CEDLA Past Events
Why drug seizures matter: Discriminatory policing and violence on Brazil's drug markets
Recife is a large and extremely violent metropolis in Brazil’s poor Northeastern region. Much of that violence, according both to authorities and drug market participants, is tied to the workings of a large market for illicit drugs. Building on extensive fieldwork and an original dataset that collates all official drug seizures in the city since 2001.
Urban floods and the political ecology of the state in Brazil
The governance of hazardous urban environments has become a critical area for state intervention across Latin America and worldwide. Brazil is no exception, with significant flood and landslide disasters blighting many cities and especially those in the heavily urbanised Atlantic Forest biome.
Hallazgos de la Comisión de la Verdad en Bolivia
Esta exposición destaca los hallazgos más importantes de la Comisión de la Verdad en Bolivia y reflexiona sobre el trabajo de este tipo de órgano desde la experiencia boliviana. La comisión recopiló documentación y testimonios que resultaron en más de 6000 expedientes, con el objetivo de esclarecer las graves violaciones de derechos humanos durante las dictaduras militares entre 1964 y 1982.
How a Washington Assassination Brought Pinochet's Terror State to Justice
On September 21, 1976, a car bomb killed Orlando Letelier, the former Chilean ambassador to the United States, along with his colleague Ronni Moffitt. The murder shocked the world, especially because of its setting – in the heart of Washington DC.
Virtual Latijns-Amerika expert event Corona in Latijns-Amerika: Implicaties voor onze relatie met de regio
Sprekers: o.a. Achraf Bouali, tweede kamerlid D66; Barbara Hogenboom, directeur CEDLA; Marit Maij, directeur CNV Internationaal; Joost de Vries, correspondent Volkskrant Latijns-Amerika; Marijke Zewuster, hoofd Emerging Markets & Commodity Research ABN AMRO.
Una revolución desde abajo: la filantropía de base liderada por mujeres en América Latina
Ellas se están reencontrando y reapropiando de sus voces y sus vidas, y están asumiendo su responsabilidad por un futuro mejor. Estos movimientos han sido posibles gracias a las “donaciones” masivas de tiempo, capacidades, capital social y dinero de miles de mujeres.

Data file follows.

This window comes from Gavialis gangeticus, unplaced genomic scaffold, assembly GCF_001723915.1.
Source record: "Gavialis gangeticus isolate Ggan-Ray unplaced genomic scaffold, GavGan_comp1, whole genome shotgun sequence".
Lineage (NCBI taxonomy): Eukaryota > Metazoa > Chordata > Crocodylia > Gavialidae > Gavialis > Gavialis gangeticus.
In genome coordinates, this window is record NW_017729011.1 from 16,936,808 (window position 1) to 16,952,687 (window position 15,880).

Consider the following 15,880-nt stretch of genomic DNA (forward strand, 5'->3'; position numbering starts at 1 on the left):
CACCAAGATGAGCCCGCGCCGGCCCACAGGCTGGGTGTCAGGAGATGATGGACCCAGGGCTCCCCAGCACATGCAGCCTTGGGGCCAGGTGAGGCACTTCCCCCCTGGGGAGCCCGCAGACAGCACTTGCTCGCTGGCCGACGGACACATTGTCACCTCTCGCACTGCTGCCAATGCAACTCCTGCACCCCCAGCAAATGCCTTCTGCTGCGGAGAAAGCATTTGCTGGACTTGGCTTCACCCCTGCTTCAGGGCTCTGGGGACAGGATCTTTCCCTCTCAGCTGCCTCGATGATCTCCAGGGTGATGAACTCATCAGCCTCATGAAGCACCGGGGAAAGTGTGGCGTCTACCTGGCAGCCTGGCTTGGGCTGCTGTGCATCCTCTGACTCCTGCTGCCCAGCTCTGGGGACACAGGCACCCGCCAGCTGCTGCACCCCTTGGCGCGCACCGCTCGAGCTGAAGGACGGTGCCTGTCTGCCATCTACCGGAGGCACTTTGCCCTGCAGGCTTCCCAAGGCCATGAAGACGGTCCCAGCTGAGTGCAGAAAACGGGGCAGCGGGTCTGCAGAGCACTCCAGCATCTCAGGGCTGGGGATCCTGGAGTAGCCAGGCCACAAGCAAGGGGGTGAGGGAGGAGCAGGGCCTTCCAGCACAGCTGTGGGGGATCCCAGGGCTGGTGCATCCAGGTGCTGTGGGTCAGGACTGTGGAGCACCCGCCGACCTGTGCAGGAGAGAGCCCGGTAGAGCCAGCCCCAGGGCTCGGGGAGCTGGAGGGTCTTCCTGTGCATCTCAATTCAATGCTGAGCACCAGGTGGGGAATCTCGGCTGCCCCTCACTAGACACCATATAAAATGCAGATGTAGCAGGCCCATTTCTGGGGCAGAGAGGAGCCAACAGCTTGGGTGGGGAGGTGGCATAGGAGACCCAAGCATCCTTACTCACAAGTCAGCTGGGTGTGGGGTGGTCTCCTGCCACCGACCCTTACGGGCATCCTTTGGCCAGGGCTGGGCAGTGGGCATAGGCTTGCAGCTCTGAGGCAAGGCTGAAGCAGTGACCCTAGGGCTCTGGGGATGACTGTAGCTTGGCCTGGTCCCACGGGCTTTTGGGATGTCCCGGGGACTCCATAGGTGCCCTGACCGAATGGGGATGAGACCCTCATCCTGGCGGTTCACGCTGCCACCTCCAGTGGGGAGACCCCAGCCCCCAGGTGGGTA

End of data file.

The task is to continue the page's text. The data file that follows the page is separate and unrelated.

Fifty public standpipes: Politicians, local elections, and struggles for water in Barranquilla, Colombia
This talk tells the story of the WB project and the fifty public standpipes - which were never built. Its purpose is to analyse how water/power distributions have been reworked and consolidated, highlighting tensions triggered by the project at the national and local level.
The Governance of the Brazilian Amazon
in Times of Covid-19
Last year, the Amazon was on the world news about the devastating fire, rampant deforestation rate, and increased violence to indigenous populations. The national government responded the international pressure with denial of the socioenvironmental impacts, persecution of researchers, and disdain to the local populations.
Politics, favours and votes: imagining the state and performing politics in Recife
To contribute to a better understanding of Brazil’s recent rearrangement of political forces, including Bolsonaro's election, this presentation will discuss the ways political candidates imagine and perform politics in Recife.
No More Innocence: Central America, Migration, and
the Crisis of Containment
The Central American migration crisis has become a flashpoint in US national debates over humanitarian, identity and security politics. As such, it provides a key lens through which to consider how evolving structures-of-feeling shape US immigration policies as well as broader trends in US public sentiment about how to represent (and target) what some scholars have self-reflexively called “human waste” – that is, those who must be excluded by any means necessary.
The Sexual Question: A History of Prostitution in Peru, 1850s–1950s
The creation of Lima's red light district in 1928 marked the culminating achievement of the promoters of regulation who sought to control the spread of venereal disease by medically policing female prostitutes. Its closure in 1956 was arguably the high point of abolitionism, a transnational movement originating in the 1860s that advocated that regulation was not only ineffective from a public health perspective, but also morally wrong.